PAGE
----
Oskar is a 12-year-old outcast who is frequently picked on by his classmates. He dreams of getting his revenge but he never stands up to the boys. With the arrival of his new next-door neighbour, 12-year-old Eli, Oskar may finally have found a friend, ally and first love. But Eli is no ordinary girl: she must keep her pale skin out of the sunlight, she can perform inhuman physical feats and she has thirst for blood. The bodies begin to pile up but Oskar can't stay away from the girl who has finally given him courage. Based on the novel by John Ajvide Linqvist (who also wrote the script), "Let The Right One In" is the best kind of horror film: one that transcends the tropes of the genre to become something new.
So there is that other vampire movie that is taking the world by storm. Sure, that certain Edward Cullen may be making girls swoon (what’s so attractive about looking pale, anyway?) and that certain Bella Swan may be someone every girl wishes to be, but you have to admit it – the story is standard teenage fantasy fare. If you are interested in a grippingly told vampire love story, we would highly recommend this Swedish film instead.
At least we don’t get a vampire and his love interest flying gliding in the air through forest trees ala Chow Yun Fatt and Zhang Ziyi in Crouching Tiger, Hidden Dragon (2000).
Enough bashing here, let’s move on to this critically acclaimed film based on a 2004 vampire fiction novel written by Swedish author John Ajvide Lindqvist. The vampire in this film is a 200 year old who has been looking like a 12 year old for the longest time. She (it doesn’t have to be a male vampire all the time, you know) develops a relationship with an often bullied 12 year old boy. The bond between the two kids (at least, that’s what it appears to be) becomes a touching and sincere love story between two lost souls.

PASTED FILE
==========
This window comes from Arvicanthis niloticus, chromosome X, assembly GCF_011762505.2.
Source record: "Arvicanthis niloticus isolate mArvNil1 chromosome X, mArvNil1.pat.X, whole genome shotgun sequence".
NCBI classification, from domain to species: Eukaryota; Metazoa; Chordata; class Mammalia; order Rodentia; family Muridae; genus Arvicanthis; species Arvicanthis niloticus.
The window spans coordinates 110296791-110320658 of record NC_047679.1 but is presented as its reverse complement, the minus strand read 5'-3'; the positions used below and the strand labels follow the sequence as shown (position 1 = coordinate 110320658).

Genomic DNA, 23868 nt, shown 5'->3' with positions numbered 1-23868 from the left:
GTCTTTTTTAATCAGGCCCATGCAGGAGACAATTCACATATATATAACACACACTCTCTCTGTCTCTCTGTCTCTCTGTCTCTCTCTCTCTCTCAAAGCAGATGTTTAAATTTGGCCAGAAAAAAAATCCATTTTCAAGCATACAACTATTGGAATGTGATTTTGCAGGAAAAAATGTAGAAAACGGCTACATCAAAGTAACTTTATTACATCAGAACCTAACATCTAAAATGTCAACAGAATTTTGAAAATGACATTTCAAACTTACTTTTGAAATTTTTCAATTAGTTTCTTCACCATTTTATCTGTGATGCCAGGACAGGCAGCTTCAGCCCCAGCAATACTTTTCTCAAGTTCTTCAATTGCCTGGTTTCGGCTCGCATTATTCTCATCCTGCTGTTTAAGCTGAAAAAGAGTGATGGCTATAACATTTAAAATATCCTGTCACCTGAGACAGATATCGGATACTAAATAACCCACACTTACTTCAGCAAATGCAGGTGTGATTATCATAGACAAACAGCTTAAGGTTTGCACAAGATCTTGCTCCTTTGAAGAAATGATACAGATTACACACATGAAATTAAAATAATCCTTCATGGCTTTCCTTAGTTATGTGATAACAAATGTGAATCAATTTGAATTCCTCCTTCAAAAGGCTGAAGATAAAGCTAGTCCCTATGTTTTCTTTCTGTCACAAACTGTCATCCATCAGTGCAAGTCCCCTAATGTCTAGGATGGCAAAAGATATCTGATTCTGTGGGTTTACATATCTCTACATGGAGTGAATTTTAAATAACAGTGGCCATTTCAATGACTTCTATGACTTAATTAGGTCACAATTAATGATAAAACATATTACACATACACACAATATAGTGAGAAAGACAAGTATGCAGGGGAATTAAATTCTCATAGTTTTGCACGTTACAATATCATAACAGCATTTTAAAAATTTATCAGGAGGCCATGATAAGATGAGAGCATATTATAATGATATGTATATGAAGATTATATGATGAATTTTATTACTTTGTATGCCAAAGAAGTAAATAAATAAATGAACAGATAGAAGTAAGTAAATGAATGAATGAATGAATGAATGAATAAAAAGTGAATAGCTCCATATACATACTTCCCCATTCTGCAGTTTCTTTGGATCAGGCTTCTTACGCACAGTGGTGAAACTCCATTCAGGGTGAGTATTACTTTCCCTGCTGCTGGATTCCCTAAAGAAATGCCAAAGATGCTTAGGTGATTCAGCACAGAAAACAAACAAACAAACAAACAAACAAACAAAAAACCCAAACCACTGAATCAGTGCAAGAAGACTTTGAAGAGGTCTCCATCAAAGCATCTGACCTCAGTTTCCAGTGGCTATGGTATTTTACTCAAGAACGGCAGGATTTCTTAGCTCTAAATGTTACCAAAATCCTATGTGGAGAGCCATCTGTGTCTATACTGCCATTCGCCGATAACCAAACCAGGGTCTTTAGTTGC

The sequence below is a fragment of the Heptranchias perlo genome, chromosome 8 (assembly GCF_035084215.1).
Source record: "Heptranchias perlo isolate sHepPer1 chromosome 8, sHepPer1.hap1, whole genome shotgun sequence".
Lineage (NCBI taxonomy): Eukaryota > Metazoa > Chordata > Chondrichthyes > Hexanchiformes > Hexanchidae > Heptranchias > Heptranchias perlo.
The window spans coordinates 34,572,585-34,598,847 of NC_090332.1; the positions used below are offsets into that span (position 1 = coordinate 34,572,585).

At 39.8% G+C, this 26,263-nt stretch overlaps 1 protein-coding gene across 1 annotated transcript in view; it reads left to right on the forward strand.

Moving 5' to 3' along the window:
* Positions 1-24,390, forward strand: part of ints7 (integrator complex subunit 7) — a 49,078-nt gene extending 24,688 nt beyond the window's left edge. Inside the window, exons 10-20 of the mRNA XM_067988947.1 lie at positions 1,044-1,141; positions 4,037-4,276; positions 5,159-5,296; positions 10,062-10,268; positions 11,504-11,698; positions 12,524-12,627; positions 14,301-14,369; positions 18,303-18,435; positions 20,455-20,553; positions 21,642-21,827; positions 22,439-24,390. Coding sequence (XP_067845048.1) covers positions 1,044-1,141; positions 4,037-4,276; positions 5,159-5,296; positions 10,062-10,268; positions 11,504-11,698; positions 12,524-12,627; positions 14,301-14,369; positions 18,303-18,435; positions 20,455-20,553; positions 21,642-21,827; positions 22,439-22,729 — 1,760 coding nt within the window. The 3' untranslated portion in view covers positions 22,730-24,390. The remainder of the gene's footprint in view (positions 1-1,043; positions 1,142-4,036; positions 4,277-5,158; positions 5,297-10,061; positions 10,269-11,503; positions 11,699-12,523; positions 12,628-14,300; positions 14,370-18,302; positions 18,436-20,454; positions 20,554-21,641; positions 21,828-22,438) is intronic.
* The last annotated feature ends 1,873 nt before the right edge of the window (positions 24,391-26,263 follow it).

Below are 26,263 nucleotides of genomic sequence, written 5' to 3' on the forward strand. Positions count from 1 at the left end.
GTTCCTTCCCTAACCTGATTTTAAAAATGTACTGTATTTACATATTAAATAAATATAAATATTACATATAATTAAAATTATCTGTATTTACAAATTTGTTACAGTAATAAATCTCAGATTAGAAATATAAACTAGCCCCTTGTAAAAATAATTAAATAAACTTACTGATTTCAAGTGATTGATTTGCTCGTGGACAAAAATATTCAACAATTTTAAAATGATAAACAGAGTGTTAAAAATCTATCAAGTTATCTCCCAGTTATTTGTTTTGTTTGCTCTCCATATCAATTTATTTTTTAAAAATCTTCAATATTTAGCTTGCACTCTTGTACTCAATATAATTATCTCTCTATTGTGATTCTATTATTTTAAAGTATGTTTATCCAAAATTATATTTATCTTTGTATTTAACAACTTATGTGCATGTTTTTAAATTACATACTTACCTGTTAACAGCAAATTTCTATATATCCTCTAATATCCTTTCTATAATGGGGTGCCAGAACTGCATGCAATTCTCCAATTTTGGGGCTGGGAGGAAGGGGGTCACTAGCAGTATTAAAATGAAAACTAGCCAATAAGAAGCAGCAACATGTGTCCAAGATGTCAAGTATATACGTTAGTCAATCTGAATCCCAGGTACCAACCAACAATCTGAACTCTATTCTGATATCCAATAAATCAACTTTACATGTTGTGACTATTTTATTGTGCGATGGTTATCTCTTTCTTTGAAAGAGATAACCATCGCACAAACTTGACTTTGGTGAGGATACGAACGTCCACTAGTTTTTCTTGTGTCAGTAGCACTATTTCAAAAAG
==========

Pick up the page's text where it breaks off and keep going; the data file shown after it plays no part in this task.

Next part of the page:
Marketing considerations aside (let’s not go into which movie is benefiting from the other one’s theatrical release in Singapore), this one clearly is made with more heart without cashing in on the teenage fan base’s, err, fanatical behaviour. During its 115 minute runtime, there are many aspects of the movie worth admiring. First, it delivers some real scares which will send chills down your spine. Whether it’s the bloody image of bodies being torn apart or a possessed victim catching fire, these images are truly shocking. Second, its masterful storytelling will engage you without feeling its almost two hour duration. Given its genre, the movie could have conveniently narrated its story in a predictable manner – but its innovative structure will prove otherwise. Third, the stunning cinematography will leave you astounded. Watch out for several eye catching images which will have you sit up and look (this being a DVD, you can actually rewind and watch it in motion again).
There is also something about watching actors whom we are not familiar with in this part of the world. While the young actors Kare Hedebrant and Kina Leandersson hold their forts nicely as the young human and vampire couple, other Swedish actors like Per Ragnar and Peter Carlberg (ever heard of them, no?) deliver intensely impressive performances as well. Most importantly, the film succeeds in catching your attention and having you care about the story and its characters – without employing your usual vampire scare tactics.
SPECIAL FEATURES :
This Code 3 DVD only contains only a Theatrical Trailer.
The visual transfer is chillingly beautiful. The movie is presented in its original Swedish audio track in 5.1 Surround.
by John Li